Over the past few months, I have been in traffic jams on the highway several times when traveling to our weekly hike.  In more than one instance someone has decided to pull over and drive on the berm.  In more than a few cases the outcome of this technique for getting things done ends poorly. Despite the unpredictable outcome, jumping the queue is practiced by many in traffic and even more when funneling work to teams. The consequences when working on information technology products are far more predictable than driving, and they are ALWAYS bad. Let’s fix some of the problems leading to queue jumping.

We also have a visit from Susan Parente, who brings her I Am Not A Scrumdamentalist column to the cast.  We discuss risk management when using hybrid agile approaches. 

Contact Susan on LinkedIn linkedin.com/in/susanparente or at Parente@s3-tec.com

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The majority of work entry problems are caused by eight problems. The eight problems often occur in clusters and are a reflection of organizational culture.  Knowing that there are eight problems is useful when they can be recognized. Unless people wear their motivations on signs hung around their neck, recognition requires conversation and observation.  Fixing any problem starts with recognizing that problem. 

We will also have a visit from Susan Parente who brings her, Not A Scrumdamentalist column to the podcast. Today Susan and I discuss the concept of Hybrid Agile and the new book Hybrid Project Management https://amzn.to/3al4b4F that Susan wrote with Mark Tolbert

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The Software Process and Measurement Cast 607 features our interview with Mark Tolbert and Susan Parente to discuss their new book Hybrid Project Management: Using Agile with Traditional PM Methodologies to Succeed on Modern Projects. Agile hybrids are often pilloried, Mark and Susan make a strong case that hybrids have a place in delivering value. Without hybrids, there are places that can’t go!   (more…)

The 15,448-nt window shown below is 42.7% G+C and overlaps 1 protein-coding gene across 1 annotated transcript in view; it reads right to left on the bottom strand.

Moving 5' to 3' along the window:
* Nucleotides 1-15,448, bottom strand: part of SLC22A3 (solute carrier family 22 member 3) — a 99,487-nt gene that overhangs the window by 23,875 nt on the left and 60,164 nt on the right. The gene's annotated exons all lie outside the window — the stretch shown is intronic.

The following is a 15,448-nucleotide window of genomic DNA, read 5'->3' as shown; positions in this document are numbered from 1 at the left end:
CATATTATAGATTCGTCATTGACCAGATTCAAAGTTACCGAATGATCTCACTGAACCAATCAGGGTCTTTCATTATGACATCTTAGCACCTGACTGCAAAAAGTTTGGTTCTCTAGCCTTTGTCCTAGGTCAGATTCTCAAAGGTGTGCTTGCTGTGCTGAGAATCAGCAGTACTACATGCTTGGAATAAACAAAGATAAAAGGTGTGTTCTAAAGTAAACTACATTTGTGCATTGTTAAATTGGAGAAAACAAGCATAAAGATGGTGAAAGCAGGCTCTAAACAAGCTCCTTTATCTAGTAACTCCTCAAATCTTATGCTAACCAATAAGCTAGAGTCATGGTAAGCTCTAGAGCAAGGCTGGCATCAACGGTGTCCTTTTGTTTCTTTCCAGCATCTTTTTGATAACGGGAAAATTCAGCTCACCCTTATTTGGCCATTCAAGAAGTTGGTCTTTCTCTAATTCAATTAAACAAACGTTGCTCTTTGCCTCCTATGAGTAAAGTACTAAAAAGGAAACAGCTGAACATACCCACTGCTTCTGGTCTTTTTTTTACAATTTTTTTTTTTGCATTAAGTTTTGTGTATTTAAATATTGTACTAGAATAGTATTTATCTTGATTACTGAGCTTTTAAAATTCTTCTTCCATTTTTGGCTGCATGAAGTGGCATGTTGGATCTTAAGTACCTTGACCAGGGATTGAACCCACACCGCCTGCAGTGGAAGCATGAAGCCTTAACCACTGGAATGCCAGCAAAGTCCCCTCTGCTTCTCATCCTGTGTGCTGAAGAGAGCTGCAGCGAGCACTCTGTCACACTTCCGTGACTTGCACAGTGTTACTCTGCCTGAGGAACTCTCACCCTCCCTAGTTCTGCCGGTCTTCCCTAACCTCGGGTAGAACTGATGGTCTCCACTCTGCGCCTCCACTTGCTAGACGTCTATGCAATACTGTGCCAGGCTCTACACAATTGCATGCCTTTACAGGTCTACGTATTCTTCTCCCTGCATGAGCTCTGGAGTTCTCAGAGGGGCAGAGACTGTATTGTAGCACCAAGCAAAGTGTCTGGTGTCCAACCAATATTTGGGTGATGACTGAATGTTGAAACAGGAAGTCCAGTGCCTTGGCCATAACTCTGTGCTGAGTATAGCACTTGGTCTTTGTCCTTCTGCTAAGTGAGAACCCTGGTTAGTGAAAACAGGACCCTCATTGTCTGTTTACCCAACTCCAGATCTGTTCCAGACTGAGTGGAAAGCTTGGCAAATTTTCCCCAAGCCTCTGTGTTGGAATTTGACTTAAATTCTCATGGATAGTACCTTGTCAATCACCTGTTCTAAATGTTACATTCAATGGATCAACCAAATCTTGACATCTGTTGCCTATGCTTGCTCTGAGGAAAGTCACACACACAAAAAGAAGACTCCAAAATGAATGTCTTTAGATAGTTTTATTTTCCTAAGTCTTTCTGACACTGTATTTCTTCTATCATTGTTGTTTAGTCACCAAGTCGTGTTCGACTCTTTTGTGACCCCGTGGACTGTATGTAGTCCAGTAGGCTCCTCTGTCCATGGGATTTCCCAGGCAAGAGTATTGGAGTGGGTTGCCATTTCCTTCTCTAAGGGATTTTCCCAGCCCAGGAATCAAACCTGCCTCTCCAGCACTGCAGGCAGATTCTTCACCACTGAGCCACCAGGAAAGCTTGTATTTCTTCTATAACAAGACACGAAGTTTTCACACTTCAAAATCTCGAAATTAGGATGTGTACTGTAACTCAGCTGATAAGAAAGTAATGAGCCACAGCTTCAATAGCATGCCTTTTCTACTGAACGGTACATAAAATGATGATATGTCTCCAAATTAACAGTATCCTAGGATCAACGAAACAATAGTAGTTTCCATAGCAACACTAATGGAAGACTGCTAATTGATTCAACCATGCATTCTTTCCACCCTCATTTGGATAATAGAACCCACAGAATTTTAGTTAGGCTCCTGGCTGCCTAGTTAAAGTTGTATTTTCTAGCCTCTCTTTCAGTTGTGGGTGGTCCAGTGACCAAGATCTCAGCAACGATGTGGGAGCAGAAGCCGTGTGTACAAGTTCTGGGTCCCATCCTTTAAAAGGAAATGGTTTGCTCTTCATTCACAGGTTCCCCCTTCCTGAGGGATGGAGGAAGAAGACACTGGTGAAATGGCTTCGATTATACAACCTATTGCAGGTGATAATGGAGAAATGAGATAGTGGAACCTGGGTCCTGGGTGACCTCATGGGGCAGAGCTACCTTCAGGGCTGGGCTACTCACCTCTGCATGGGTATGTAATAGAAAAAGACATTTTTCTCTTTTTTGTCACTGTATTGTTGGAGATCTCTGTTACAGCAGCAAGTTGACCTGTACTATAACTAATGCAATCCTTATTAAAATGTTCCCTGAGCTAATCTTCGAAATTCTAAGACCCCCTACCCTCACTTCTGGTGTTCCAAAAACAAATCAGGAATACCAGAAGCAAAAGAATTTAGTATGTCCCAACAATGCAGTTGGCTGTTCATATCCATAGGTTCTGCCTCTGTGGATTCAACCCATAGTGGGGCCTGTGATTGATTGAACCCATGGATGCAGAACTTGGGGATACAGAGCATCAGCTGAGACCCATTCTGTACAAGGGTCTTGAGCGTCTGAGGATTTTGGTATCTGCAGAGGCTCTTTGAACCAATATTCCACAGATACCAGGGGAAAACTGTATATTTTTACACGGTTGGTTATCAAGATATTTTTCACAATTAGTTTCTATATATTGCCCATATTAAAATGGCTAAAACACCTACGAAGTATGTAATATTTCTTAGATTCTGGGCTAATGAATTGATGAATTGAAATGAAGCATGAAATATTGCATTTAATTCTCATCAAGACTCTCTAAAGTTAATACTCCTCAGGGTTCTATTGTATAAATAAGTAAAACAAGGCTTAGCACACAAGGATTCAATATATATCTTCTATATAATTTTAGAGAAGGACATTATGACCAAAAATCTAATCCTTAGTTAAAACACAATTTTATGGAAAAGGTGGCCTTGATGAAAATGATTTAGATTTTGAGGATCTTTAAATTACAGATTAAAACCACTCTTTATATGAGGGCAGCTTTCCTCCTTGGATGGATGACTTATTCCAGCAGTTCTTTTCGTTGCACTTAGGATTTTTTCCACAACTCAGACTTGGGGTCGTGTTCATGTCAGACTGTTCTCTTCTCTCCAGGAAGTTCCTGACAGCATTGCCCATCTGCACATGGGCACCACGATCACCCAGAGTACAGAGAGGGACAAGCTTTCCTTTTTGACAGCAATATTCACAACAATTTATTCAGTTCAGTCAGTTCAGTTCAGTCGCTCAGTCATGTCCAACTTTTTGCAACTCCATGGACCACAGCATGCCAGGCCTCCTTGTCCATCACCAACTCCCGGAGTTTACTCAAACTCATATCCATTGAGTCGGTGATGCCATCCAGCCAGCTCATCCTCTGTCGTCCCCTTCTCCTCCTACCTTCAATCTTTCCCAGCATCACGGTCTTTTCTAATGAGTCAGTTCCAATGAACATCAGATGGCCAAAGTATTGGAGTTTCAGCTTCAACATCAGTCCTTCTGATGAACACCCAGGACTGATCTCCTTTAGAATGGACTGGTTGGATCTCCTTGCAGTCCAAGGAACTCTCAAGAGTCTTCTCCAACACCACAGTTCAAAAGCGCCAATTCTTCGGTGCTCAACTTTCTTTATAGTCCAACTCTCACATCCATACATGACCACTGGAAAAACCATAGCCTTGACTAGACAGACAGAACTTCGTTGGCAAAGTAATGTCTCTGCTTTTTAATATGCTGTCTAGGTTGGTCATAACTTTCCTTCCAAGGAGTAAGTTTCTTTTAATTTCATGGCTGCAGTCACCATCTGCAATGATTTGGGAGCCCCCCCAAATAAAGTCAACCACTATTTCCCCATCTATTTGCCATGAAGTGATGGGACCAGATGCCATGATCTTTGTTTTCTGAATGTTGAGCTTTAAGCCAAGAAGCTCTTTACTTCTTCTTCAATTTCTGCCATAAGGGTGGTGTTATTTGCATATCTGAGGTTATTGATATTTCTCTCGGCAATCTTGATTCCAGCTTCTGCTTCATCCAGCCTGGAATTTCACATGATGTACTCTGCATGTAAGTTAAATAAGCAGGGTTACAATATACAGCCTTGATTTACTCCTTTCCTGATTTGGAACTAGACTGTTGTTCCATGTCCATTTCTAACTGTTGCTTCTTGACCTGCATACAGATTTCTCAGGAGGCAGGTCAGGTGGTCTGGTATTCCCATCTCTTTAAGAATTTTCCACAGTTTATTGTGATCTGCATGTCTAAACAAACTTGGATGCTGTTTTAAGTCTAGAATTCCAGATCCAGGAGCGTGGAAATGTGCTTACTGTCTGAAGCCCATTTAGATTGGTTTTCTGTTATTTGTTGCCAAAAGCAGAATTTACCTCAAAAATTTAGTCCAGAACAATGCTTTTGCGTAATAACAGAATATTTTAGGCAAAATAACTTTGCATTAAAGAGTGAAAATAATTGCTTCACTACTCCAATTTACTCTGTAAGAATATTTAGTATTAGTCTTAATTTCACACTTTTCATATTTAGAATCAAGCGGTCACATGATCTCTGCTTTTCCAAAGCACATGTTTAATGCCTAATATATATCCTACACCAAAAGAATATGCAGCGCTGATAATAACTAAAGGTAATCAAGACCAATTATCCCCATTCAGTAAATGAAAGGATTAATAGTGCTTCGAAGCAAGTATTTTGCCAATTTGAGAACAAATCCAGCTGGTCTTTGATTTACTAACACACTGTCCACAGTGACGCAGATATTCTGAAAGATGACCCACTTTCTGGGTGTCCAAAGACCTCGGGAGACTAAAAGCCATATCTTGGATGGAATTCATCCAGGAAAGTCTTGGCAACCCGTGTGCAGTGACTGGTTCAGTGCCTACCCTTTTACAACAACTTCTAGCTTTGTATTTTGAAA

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SPaMCAST 579 features our essay on fear-driven agile hybrids.  Most hybridization issues stem from techniques that conflict with the framework and/or agile principles due to clashes with culture or lack of knowledge. Blindly making changes will never reflect what the environment’s context demands. Expecting to get good results by randomly changing how you work won’t be effective. 

We will also have a visit from Jeremy Berriault from QA Corner.  Jeremy and I talked about frameworks and what should happen if the framework is not helping.  

Contact Jeremy at https://www.berriaultandassociates.com/
Email: Jeremy.Berriault@Berriaultandassociates.com 

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SPaMCAST 575 features our essay on the lightning-rod issue: hybridizing agile methods and techniques. We can all agree that fitting a model to an observed reality requires the flexibility to hybridize. Why do we it so wrong so often?

We will also have a visit from Jon M Quigley and his Alpha and Omega of Product Development column. Jon and I talked about Deming and his impact on our lives and a book club we are launching early next year.

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Special Parking For State Police

A hybridization of parking rules!

As we complete our 2019 arc on hybridizing how teams use agile, I want to draw a distinction between messing with frameworks and messing with techniques. Less than a decade ago during a Keynote at a Scrum Gathering, Ken Swaber described user stories as barnacles on the ship of Scrum. He used the metaphor of barnacles to describe the impact of increased drag and reduced efficiency. In 2019, user stories are almost as ubiquitous as Daily Scrum meetings because they are useful and facilitate agility. Frameworks are scaffolds that by design are not complete methodologies. When context demands, the right techniques can be used to augment the framework. Most hybridization issues stem from techniques that conflict with the framework and/or agile principles. (more…)

I recently spoke with Susan Parente while recording an episode of her Not A Scrumdamentalist column about the idea of hybrid agile. The definition of hybridization spans a wide range of territory ranging from combining methodologies and frameworks to changing techniques. For example, Scrumban combines Scrum and Kanban.  SAFe combines many frameworks and methodologies. Prima facie evidence suggests that hybridization at the methodology level is part and parcel of agile implementations. Hybridization of techniques is characterized as changing or combining techniques so they serve other purposes.  For example, changing the daily scrum from a planning meeting to a status meeting. Hybridization has the potential to generate value or conflagrations that destroy value.  

Evaluate Hybrizations using the following simple checklist: (more…)